"The berserker," Mikhail heard him whisper. The birds sang in the treetops, happy and unaware. all around were uncovered graves and fragments of skeletons, both infant and adult, human and wolf. Franco spun toward Mikhail, and the boy saw his face-the flesh drawn tight around the bones, the eyes glassy and bulging. The pungent reek of rot wafted past Mikhail's nostrils. "The berserker," Franco repeated, his voice thin and quavering. The man looked around, his nostrils flared and sweat gleaming on his face. "Where are youi" Franco shouted; the bird song instantly ceased. "Where are you, you bastardi" He took a step in one direction, then a step in another; his legs seemed to want to pull him in two halves. "Come out!" he shrieked, his teeth bared and his chest heaving. "I'll fight you!" He picked up a wolf's skull and hurled it against a tree trunk, where it shattered with a noise like a gunshot. "God damn you to hell, come out!"

  Flies battered into Mikhail's face and spun away, disturbed by Franco's turbulence. The man seethed, bright spots of red in his sallow cheeks and his body trembling like a taut and dangerous spring. He screamed, "Come out and fight!" and his voice sent the birds flying from their branches.

  Nothing responded to Franco's challenge. The grinning skulls lay like mute witnesses to a massacre, and the dark curtains of flies closed over the red infant flesh. Before Mikhail could move to defend himself, Franco rushed him. The man lifted him up off his feet and shoved his back against a tree so hard the breath whooshed from Mikhail's lungs. "You're nothing!" Franco raged. "Do you hear mei" He shook Mikhail. "You're nothing!"

  There were tears of pain in Mikhail's eyes, but he didn't let them fall. Franco wanted to destroy something, as the berserker had destroyed the bodies of his children. He shoved Mikhail's back against the tree again, harder. "We don't need you!" he shouted. "You little piece of weak-willed shi-"

  It happened very fast. Mikhail wasn't sure exactly when it happened, because it was a blur. a pit of flame opened within him, and seared his insides; there was a second of blinding pain, and then Mikhail's right hand-a wolf's claw covered with sleek black hair that entwined his arm almost to the elbow-streaked up and across Franco's cheek. The man's head snapped back, bloody furrows where the nails had slashed. Franco was stunned, and his eyes glinted with fear. He released Mikhail and jerked back, the blood trickling in crimson lines down his face. Mikhail settled to his feet, his heart slamming; he was as surprised as Franco, and he stared at his wolf's claw, bright red blood and bits of Franco's skin on the tips of the white nails. The black hair advanced past his elbow, and he felt pressure in his bones as they began to change their shape. There was a hollow pop! as the elbow went out of joint, and his arm shortened, the bones thickening under the moist, black-haired flesh. The hair advanced up his arm, toward his shoulder, and shone with dark blue highlights where the sun touched it. Mikhail felt throbbing pain in his jaws and forehead, as if an iron vise had begun to tighten around his skull. The tears broke from his eyes and ran down his cheeks. His left hand was changing now, the fingers snapping and shortening, growing hair and young white claws. Something was happening to his teeth; they crowded his tongue, and his gums felt ripped. He tasted blood in his mouth. He was terrified, and he looked desperately at Franco for help; Franco just stared at him, glassy-eyed, the blood dripping from his chin. It smelled to Mikhail like the red wine he remembered his father and mother drinking from crystal goblets, in another life. His muscles tensed and shivered, thickening across his shoulders and down his back. Black hair burst wild at his groin, under his dirty clothes.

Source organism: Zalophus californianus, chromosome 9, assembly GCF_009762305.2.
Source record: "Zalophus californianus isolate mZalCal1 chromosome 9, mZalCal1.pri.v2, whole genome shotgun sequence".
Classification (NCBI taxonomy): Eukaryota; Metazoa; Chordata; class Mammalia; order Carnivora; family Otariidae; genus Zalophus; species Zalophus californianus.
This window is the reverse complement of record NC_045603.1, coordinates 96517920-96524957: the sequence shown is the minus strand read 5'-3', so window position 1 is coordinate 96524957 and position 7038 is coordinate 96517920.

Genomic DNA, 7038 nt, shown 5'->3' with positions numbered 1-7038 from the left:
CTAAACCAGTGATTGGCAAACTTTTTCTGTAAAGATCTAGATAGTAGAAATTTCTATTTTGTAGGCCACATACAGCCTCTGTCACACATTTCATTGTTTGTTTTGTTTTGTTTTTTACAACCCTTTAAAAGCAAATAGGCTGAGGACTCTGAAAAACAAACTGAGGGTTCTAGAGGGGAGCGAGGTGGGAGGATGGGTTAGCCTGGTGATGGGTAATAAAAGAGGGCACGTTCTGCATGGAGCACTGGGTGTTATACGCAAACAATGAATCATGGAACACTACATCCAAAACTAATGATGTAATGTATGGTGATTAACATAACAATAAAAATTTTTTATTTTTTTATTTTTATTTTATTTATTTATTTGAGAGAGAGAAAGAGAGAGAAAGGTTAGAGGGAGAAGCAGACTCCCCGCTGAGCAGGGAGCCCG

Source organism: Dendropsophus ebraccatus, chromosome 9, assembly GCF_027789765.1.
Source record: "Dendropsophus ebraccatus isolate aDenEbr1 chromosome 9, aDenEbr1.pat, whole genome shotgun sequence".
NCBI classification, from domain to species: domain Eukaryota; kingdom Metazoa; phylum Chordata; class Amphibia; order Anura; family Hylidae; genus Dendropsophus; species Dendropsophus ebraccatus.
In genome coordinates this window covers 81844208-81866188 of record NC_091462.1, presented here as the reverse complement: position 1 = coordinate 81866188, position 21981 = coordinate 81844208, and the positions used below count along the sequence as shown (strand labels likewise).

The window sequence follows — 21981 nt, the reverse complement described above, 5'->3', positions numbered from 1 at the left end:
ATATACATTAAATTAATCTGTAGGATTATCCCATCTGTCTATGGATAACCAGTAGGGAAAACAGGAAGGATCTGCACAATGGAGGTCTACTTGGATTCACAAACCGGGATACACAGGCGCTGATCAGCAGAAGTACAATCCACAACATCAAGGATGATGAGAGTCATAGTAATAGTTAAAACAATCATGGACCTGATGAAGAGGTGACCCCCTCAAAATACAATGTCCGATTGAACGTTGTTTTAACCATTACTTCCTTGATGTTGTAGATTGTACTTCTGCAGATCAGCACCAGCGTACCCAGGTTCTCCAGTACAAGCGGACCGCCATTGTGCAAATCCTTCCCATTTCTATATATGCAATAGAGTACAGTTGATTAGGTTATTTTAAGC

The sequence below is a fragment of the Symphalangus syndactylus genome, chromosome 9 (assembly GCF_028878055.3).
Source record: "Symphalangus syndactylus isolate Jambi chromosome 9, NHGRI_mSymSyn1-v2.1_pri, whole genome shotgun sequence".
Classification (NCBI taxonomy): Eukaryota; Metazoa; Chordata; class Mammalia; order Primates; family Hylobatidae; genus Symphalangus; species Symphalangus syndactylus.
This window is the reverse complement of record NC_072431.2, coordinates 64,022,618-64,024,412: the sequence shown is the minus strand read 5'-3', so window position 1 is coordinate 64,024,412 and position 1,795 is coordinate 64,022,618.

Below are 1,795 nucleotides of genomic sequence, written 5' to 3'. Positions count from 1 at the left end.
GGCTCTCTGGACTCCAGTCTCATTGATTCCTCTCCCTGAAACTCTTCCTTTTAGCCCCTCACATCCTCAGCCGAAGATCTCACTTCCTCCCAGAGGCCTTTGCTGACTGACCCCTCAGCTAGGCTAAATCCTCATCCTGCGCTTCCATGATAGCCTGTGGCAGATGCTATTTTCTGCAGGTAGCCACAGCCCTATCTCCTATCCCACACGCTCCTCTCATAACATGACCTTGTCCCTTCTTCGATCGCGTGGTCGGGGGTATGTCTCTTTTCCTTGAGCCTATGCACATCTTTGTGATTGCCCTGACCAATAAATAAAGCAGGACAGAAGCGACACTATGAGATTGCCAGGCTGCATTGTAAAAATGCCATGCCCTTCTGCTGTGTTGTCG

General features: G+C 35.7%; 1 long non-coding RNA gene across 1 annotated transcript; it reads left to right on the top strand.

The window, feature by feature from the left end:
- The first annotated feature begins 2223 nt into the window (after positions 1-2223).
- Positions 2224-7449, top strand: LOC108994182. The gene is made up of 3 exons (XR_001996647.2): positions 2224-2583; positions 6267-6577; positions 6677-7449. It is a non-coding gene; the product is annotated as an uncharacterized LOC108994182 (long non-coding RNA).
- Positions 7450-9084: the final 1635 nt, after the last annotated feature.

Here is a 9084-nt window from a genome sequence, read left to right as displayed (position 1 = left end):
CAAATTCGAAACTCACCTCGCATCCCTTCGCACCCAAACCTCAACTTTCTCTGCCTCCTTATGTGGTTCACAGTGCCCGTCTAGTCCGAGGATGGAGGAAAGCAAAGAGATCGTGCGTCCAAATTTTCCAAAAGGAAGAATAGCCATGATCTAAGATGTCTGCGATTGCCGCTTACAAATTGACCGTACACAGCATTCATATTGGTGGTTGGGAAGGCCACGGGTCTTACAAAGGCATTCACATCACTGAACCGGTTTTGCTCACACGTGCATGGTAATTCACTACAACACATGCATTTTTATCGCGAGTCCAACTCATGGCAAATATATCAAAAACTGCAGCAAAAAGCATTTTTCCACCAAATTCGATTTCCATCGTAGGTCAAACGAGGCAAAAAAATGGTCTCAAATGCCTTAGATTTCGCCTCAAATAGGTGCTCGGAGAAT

"No," Mikhail heard himself groan, the harsh rasping of a frightened animal. "Please. . . no. " He didn't want this; he couldn't stand it, not yet, and he fell to his knees in the leaves as the bending bones and thickening muscles freighted him down.